For Google Client Libraries that use HTTP, the you can also use the env variables or the full transport override:

both would show the following in the proxy access logs which indicates the authentication and API calls to GCS

1507030386.785   2871 TCP_MISS/200 5380 CONNECT user1 HIER_DIRECT/ -1507030388.004   1219 TCP_MISS/200 51450 CONNECT user1 HIER_DIRECT/ -


Google-cloud-java with GRPC has experimental proxy support using HTTPS_PROXY environment variable. See grpc issue #9561

so first export the environment variable for the GRPC part:

export https_proxy=localhost:3128

then set the https.proxyHost=, https.proxyPort= env variables or use a GoogleCredential that is configured to use the proxy. If you use maven, pass the variables as env vars.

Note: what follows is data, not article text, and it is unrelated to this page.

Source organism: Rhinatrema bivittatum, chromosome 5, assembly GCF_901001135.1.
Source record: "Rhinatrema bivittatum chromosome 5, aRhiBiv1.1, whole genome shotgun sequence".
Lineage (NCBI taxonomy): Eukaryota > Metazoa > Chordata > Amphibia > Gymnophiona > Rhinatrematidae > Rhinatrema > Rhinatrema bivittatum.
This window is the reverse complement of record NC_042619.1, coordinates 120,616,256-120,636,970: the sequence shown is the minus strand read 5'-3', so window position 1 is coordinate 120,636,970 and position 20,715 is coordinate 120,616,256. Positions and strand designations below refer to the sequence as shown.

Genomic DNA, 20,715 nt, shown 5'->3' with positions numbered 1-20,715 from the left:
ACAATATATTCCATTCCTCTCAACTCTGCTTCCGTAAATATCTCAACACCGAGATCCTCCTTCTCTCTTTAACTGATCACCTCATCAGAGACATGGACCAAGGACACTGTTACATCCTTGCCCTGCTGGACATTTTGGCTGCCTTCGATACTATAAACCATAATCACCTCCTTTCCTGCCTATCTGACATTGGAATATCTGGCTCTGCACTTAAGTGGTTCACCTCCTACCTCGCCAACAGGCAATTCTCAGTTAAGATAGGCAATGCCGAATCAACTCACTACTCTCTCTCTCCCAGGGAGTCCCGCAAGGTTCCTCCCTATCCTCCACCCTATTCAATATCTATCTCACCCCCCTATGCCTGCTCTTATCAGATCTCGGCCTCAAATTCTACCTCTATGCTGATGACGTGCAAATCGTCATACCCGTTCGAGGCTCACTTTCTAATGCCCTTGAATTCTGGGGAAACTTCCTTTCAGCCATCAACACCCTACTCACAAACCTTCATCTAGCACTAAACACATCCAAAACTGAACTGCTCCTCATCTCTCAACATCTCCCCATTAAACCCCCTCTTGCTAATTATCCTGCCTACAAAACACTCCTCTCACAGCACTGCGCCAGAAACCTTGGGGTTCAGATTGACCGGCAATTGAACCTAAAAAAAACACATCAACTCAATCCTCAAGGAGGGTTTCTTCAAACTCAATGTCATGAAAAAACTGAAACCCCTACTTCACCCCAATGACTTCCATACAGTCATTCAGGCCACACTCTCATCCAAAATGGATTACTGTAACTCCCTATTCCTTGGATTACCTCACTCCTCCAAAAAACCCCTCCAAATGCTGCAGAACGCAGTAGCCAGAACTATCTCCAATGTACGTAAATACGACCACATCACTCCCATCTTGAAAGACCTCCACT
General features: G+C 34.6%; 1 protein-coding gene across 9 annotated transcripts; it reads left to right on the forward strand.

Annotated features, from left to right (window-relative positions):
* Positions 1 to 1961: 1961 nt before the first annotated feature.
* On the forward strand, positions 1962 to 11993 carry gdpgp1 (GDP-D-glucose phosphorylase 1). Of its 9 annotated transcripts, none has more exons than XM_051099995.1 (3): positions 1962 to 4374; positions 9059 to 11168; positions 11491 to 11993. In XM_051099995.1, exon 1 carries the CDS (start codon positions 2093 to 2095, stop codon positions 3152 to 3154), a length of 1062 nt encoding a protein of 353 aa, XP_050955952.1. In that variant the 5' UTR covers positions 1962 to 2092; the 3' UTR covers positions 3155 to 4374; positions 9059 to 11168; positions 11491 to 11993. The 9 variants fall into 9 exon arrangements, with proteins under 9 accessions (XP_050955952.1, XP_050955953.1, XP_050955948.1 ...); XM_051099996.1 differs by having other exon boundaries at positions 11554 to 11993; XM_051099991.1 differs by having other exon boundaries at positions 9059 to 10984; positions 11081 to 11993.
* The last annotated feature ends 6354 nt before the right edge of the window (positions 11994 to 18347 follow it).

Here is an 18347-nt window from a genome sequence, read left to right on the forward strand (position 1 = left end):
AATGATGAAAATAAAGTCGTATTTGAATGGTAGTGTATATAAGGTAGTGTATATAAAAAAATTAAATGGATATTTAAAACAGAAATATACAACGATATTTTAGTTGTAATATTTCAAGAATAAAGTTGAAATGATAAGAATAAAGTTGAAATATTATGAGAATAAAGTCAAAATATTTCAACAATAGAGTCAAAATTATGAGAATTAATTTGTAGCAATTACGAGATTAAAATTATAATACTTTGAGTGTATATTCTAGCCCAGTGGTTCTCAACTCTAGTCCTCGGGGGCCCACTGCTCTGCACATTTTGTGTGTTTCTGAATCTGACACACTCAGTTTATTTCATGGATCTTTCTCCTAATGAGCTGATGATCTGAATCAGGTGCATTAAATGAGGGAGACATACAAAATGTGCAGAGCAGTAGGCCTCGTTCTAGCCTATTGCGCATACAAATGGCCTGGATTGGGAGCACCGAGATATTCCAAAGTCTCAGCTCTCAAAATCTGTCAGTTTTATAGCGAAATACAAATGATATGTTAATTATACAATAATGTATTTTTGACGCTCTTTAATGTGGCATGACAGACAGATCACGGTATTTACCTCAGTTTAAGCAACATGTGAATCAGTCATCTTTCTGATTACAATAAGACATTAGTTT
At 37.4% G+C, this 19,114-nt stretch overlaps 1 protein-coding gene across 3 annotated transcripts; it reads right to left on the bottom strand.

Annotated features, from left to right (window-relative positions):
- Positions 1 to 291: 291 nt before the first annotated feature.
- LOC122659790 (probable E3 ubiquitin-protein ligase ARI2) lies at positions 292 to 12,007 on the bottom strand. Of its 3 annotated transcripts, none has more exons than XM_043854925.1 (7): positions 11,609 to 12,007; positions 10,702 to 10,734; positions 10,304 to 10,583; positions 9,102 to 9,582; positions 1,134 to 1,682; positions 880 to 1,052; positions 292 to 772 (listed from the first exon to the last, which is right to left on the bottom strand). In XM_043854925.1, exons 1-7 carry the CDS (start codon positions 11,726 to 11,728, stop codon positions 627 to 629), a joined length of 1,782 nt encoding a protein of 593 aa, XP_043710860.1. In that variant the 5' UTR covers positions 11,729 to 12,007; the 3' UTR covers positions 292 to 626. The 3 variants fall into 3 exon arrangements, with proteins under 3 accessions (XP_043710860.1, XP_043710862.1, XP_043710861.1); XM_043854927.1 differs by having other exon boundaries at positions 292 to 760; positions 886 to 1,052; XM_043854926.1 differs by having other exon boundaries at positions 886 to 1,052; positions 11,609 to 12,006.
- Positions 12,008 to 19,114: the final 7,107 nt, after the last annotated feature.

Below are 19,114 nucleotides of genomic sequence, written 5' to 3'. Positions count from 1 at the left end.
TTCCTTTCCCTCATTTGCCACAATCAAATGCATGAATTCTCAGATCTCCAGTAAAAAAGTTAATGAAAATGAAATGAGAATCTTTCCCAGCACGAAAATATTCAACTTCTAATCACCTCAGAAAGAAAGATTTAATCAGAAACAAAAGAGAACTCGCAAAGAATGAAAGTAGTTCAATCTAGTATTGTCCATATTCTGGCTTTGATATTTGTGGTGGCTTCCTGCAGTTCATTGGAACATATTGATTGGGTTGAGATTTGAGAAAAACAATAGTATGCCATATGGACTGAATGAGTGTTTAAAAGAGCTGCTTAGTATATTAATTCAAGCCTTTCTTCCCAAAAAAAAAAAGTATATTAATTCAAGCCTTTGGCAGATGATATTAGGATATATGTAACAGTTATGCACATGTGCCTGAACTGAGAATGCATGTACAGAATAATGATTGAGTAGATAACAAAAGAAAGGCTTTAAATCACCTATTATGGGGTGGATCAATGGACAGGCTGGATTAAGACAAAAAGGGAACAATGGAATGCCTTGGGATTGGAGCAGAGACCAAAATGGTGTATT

mvn clean install -Dhttps.proxyHost=localhost -Dhttps.proxyPort=3128 exec:java

Why are we setting this in two places? your Credentials are acquired by HTTP while PubSub uses GRPC

and in the logs, you’ll see

1507073510.386   5108 TCP_MISS/200 5466 CONNECT - HIER_DIRECT/ -1507073510.386   5758 TCP_MISS/200 4438 CONNECT - HIER_DIRECT/ -

In java it gets much more coplicated if your proxy requires basic or custom authentication headers on CONNECT. At the moment, the grpc and ateast the pubsub clients don’t seem to honor http.proxyUser and http.proxyPassword variable nor the standard https_proxy=http://user:password@host:port variable. The following snippet/gist describes a way to manually inject the username/password header…needless to say, its convoluted. If you can suggest an improvent here, pls drop me a note.

golang google-cloud-go

GO also uses the standard environment variable to use the proxy:

export https_proxy=

So the following golang app will proxy both auth traffic for GCS and PubSub through:

the access log output would show both pubsub, gcs calls as well as the authentication exchange over the proxy:

1506982991.264   2004 TCP_MISS/200 3653 CONNECT - HIER_DIRECT/ -